Cryptocurrency markets are extremely volatile. Even the most mature cryptocurrency, Bitcoin, has an annualized volatility in excess of 70% and many crypto tokens exceed 150%. These price swings naturally make some investors wary. There is, however, a strategy which directly targets volatility as its key ingredient to generate excess returns. It is called volatility harvesting.
The idea of volatility harvesting is decades old. Any volatile asset can be volatility harvested — equities, EM currencies, cryptocurrencies and even coin tosses. An asset might start the year at $100, end at $200 and zigzag throughout. A buy-and-hold strategy will gain $100. A good volatility harvesting strategy utilizes the ups and downs to juice higher returns.
The basic premise is that a portfolio consisting of cash and volatile assets, each set at predetermined weights, is repeatedly rebalanced to keep those weights constant. This approach tends to produce additional returns compared to a buy-and-hold strategy. The mathematical underpinnings show that the higher the realized volatility in the market, and the higher the decorrelation between assets, the higher the additional return generated by volatility harvesting.
A volatility harvesting trade
Imagine a portfolio consisting of $100 in Bitcoin and $100 cash. Let’s compare a buy-and-hold strategy versus volatility harvesting. In this example, the price of Bitcoin drops 50% after one period and then recovers 100% after a second period, back to its original starting price.
- Buy-and-hold: The value of the portfolio starts at $200, drops to $150 (when the price of Bitcoin drops 50%) and then rises back to $200 (when Bitcoin prices recovers). This round-trip yields the portfolio 0% return.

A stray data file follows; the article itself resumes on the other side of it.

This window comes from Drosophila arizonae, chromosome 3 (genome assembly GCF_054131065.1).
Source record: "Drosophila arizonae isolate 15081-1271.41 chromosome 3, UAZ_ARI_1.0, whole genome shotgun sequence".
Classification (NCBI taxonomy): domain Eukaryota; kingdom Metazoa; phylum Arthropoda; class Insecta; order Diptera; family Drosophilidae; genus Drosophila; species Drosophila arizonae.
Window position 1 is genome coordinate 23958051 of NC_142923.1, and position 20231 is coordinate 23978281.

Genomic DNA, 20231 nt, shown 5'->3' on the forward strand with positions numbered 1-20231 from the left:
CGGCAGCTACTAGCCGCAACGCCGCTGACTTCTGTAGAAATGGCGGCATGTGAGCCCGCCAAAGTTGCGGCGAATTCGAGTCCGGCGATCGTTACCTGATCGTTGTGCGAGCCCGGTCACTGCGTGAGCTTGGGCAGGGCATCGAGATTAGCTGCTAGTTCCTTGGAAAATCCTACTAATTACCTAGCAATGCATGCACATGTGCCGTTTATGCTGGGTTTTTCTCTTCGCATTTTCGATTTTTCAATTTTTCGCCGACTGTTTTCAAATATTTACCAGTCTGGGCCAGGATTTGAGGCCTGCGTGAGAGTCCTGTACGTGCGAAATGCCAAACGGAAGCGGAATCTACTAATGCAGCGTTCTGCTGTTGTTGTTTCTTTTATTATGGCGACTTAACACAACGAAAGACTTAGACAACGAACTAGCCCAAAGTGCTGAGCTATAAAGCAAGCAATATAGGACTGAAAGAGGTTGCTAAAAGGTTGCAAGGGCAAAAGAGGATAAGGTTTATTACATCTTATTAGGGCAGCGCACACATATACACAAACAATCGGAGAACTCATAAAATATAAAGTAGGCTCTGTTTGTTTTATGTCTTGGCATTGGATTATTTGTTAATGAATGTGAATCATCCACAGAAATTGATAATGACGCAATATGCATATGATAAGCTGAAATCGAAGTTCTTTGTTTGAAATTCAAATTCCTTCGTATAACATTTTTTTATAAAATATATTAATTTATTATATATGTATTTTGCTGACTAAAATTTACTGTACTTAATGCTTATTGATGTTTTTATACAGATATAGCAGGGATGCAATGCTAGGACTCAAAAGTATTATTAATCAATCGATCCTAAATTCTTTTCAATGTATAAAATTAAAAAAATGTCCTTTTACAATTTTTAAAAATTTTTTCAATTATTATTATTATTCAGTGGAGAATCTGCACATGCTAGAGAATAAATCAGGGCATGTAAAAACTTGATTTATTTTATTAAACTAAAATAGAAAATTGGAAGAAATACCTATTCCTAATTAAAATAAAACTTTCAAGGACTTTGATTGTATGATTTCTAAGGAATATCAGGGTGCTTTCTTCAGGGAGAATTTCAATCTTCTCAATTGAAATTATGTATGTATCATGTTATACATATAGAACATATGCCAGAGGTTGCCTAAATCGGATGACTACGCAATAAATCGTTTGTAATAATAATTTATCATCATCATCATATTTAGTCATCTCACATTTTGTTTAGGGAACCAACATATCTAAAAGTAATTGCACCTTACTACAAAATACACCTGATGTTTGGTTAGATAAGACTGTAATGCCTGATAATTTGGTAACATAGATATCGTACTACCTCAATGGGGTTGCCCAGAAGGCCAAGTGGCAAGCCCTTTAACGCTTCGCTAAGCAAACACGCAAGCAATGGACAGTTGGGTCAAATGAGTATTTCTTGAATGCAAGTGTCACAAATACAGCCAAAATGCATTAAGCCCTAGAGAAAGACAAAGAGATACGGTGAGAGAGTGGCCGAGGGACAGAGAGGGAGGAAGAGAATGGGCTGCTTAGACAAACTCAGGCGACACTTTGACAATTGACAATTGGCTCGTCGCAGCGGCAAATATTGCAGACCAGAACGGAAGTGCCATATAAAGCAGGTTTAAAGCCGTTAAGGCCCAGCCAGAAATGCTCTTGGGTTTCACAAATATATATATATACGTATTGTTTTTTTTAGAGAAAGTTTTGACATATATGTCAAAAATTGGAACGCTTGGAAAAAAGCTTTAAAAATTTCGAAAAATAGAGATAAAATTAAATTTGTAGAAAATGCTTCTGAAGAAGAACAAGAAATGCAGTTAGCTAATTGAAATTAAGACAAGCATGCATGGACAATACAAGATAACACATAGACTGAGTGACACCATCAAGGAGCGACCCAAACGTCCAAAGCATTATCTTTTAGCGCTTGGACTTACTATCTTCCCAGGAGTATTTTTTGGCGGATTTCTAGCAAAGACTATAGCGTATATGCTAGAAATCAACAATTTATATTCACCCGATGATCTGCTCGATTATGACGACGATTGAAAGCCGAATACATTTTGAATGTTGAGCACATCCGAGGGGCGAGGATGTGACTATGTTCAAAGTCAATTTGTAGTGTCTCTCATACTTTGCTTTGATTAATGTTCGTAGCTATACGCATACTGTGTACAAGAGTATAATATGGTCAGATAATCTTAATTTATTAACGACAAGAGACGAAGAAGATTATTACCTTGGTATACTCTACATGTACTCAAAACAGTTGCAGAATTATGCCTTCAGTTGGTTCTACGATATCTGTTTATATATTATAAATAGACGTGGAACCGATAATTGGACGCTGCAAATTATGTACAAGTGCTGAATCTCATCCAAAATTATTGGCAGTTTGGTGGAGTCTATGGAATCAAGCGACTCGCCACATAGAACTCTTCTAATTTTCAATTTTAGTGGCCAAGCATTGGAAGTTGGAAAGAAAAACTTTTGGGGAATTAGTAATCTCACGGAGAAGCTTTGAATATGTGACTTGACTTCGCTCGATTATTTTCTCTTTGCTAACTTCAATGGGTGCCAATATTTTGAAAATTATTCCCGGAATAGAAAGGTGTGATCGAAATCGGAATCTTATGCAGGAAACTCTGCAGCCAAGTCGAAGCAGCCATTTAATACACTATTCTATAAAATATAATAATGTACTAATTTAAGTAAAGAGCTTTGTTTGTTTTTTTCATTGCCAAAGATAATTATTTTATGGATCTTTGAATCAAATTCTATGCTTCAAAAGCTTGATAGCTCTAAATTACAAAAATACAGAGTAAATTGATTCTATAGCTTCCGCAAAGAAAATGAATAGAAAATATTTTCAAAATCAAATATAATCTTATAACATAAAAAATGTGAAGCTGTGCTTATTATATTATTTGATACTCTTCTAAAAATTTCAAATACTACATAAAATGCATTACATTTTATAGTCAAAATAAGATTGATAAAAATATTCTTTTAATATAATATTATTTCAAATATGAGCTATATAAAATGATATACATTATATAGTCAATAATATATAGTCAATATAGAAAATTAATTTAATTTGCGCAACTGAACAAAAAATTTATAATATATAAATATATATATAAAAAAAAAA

- Volatility Harvesting: The value of the portfolio starts at $200 and then drops to $150 (when Bitcoin’s price drops 50%). The portfolio then is rebalanced to hold 50% Bitcoin ($75) and 50% cash ($75). Then, when the price of Bitcoin recovers, the overall value of the portfolio rises to $225 for an overall gain of $25 or 12.5%.
In the volatility harvesting approach, additional returns were produced by rebalancing cash into Bitcoin at the lower price, thus amplifying the portfolio’s gain when Bitcoin recovers. Rebalancing created growth out of ‘no growth’ and in doing so harvested an additional return from volatility.
This is, of course, a very simplified example. Volatility harvesting is complex. It typically happens across a large number of coins with carefully calibrated rebalancing levels and occurs at high speed.
How to implement volatility harvesting
The key to translating the math into profits is implementation through the right algorithm. An ideal algorithm is programmed with the correct rules and rebalancing levels and can trade the market at a fairly high frequency.
For example, imagine a conservative portfolio that is made up of 50 coins in total accounting for just 10-12% of the portfolio by net asset value (NAV). Each coin is assigned a small individual “base weight.”
When an individual coin price moves up or down by a predefined threshold amount, the profit is sold down, or the loss is filled in. This brings the coin back to its base weight. For example, Bitcoin’s threshold might be 3%. If the Bitcoin price rises 3%, the 3% profit is sold down. If Bitcoin drops 3%, that loss is “filled in” through the purchase of additional Bitcoin.
The higher the price volatility for a given asset, the higher the chance it will be fractionally sold down at a higher price and fractionally bought up at a lower price, thereby constantly “buying low and selling high.”
Cryptocurrencies are the most ideal asset market to implement volatility harvesting and generate excess returns in a systematic way given the extreme volatile and decorrelation benefits. This is achievable without being reliant on picking winners and losers or trying to forecast future prices.
Dr. Magnus Holm and Dr. Niclas Sandström together programmed the volatility harvesting algorithm in 2016, founded Hilbert Group in 2018 and listed it on the NASDAQ First North Growth Market in 2021. Hilbert’s primary activity is asset management of algorithmic trading strategies, enhanced by investments in blockchain technologies and incubation of trading strategies incorporating proprietary market data and on-chain analytics.